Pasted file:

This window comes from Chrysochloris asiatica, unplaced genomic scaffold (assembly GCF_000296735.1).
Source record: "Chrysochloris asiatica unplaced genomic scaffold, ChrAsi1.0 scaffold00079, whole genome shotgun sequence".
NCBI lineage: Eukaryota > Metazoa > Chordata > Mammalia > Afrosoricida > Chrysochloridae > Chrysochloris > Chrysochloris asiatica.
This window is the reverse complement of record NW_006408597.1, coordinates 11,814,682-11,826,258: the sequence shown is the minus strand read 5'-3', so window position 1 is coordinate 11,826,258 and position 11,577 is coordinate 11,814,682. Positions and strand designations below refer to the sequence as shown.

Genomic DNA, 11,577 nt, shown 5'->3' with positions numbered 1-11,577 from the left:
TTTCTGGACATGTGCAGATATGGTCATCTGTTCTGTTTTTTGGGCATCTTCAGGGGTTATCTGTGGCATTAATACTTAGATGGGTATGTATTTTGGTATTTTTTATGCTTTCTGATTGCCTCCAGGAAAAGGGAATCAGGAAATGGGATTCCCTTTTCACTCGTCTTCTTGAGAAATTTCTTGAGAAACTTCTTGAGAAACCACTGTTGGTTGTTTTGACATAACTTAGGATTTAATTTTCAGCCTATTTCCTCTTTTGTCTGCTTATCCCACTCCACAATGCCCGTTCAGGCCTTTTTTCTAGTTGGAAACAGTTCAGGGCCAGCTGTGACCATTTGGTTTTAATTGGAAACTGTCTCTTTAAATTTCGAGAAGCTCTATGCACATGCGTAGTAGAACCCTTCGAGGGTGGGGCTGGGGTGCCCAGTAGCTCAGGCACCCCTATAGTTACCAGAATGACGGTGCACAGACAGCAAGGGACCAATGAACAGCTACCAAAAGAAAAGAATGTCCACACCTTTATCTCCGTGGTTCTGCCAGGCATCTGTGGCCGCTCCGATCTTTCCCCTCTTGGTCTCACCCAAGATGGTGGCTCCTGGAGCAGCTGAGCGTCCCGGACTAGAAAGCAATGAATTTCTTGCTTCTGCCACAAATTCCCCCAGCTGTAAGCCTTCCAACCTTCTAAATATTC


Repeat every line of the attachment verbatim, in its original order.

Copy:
This window comes from Chrysochloris asiatica, unplaced genomic scaffold (assembly GCF_000296735.1).
Source record: "Chrysochloris asiatica unplaced genomic scaffold, ChrAsi1.0 scaffold00079, whole genome shotgun sequence".
NCBI lineage: Eukaryota > Metazoa > Chordata > Mammalia > Afrosoricida > Chrysochloridae > Chrysochloris > Chrysochloris asiatica.
This window is the reverse complement of record NW_006408597.1, coordinates 11,814,682-11,826,258: the sequence shown is the minus strand read 5'-3', so window position 1 is coordinate 11,826,258 and position 11,577 is coordinate 11,814,682. Positions and strand designations below refer to the sequence as shown.

Genomic DNA, 11,577 nt, shown 5'->3' with positions numbered 1-11,577 from the left:
TTTCTGGACATGTGCAGATATGGTCATCTGTTCTGTTTTTTGGGCATCTTCAGGGGTTATCTGTGGCATTAATACTTAGATGGGTATGTATTTTGGTATTTTTTATGCTTTCTGATTGCCTCCAGGAAAAGGGAATCAGGAAATGGGATTCCCTTTTCACTCGTCTTCTTGAGAAATTTCTTGAGAAACTTCTTGAGAAACCACTGTTGGTTGTTTTGACATAACTTAGGATTTAATTTTCAGCCTATTTCCTCTTTTGTCTGCTTATCCCACTCCACAATGCCCGTTCAGGCCTTTTTTCTAGTTGGAAACAGTTCAGGGCCAGCTGTGACCATTTGGTTTTAATTGGAAACTGTCTCTTTAAATTTCGAGAAGCTCTATGCACATGCGTAGTAGAACCCTTCGAGGGTGGGGCTGGGGTGCCCAGTAGCTCAGGCACCCCTATAGTTACCAGAATGACGGTGCACAGACAGCAAGGGACCAATGAACAGCTACCAAAAGAAAAGAATGTCCACACCTTTATCTCCGTGGTTCTGCCAGGCATCTGTGGCCGCTCCGATCTTTCCCCTCTTGGTCTCACCCAAGATGGTGGCTCCTGGAGCAGCTGAGCGTCCCGGACTAGAAAGCAATGAATTTCTTGCTTCTGCCACAAATTCCCCCAGCTGTAAGCCTTCCAACCTTCTAAATATTC